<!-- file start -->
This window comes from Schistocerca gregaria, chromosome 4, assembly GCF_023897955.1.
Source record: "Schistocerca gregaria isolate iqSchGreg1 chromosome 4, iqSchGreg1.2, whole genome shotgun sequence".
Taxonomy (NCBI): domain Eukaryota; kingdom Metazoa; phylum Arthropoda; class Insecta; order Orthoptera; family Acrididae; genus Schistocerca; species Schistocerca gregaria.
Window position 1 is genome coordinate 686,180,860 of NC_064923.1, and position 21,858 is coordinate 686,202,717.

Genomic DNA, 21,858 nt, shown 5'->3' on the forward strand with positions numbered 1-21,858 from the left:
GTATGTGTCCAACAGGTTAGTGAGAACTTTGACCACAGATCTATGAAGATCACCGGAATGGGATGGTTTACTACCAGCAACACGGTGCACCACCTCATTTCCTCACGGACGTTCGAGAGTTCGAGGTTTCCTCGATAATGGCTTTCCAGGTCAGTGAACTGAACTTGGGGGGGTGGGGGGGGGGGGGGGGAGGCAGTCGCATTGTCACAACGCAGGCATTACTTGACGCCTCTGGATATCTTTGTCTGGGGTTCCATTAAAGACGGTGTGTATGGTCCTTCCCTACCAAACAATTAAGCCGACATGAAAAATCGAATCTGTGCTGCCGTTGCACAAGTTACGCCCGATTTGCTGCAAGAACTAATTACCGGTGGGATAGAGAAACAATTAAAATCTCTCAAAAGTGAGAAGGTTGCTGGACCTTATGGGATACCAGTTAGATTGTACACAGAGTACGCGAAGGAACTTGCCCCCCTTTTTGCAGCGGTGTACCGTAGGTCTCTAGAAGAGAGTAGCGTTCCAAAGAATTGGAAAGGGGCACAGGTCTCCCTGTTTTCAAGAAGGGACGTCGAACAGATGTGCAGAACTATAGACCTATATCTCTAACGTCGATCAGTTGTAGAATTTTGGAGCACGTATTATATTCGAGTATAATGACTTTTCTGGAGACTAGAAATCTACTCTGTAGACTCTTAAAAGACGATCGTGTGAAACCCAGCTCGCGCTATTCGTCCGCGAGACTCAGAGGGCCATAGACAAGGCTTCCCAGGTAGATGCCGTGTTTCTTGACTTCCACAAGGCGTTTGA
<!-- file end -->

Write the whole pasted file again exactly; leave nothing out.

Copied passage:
This window comes from Schistocerca gregaria, chromosome 4, assembly GCF_023897955.1.
Source record: "Schistocerca gregaria isolate iqSchGreg1 chromosome 4, iqSchGreg1.2, whole genome shotgun sequence".
Taxonomy (NCBI): domain Eukaryota; kingdom Metazoa; phylum Arthropoda; class Insecta; order Orthoptera; family Acrididae; genus Schistocerca; species Schistocerca gregaria.
Window position 1 is genome coordinate 686,180,860 of NC_064923.1, and position 21,858 is coordinate 686,202,717.

Genomic DNA, 21,858 nt, shown 5'->3' on the forward strand with positions numbered 1-21,858 from the left:
GTATGTGTCCAACAGGTTAGTGAGAACTTTGACCACAGATCTATGAAGATCACCGGAATGGGATGGTTTACTACCAGCAACACGGTGCACCACCTCATTTCCTCACGGACGTTCGAGAGTTCGAGGTTTCCTCGATAATGGCTTTCCAGGTCAGTGAACTGAACTTGGGGGGGTGGGGGGGGGGGGGGGGAGGCAGTCGCATTGTCACAACGCAGGCATTACTTGACGCCTCTGGATATCTTTGTCTGGGGTTCCATTAAAGACGGTGTGTATGGTCCTTCCCTACCAAACAATTAAGCCGACATGAAAAATCGAATCTGTGCTGCCGTTGCACAAGTTACGCCCGATTTGCTGCAAGAACTAATTACCGGTGGGATAGAGAAACAATTAAAATCTCTCAAAAGTGAGAAGGTTGCTGGACCTTATGGGATACCAGTTAGATTGTACACAGAGTACGCGAAGGAACTTGCCCCCCTTTTTGCAGCGGTGTACCGTAGGTCTCTAGAAGAGAGTAGCGTTCCAAAGAATTGGAAAGGGGCACAGGTCTCCCTGTTTTCAAGAAGGGACGTCGAACAGATGTGCAGAACTATAGACCTATATCTCTAACGTCGATCAGTTGTAGAATTTTGGAGCACGTATTATATTCGAGTATAATGACTTTTCTGGAGACTAGAAATCTACTCTGTAGACTCTTAAAAGACGATCGTGTGAAACCCAGCTCGCGCTATTCGTCCGCGAGACTCAGAGGGCCATAGACAAGGCTTCCCAGGTAGATGCCGTGTTTCTTGACTTCCACAAGGCGTTTGA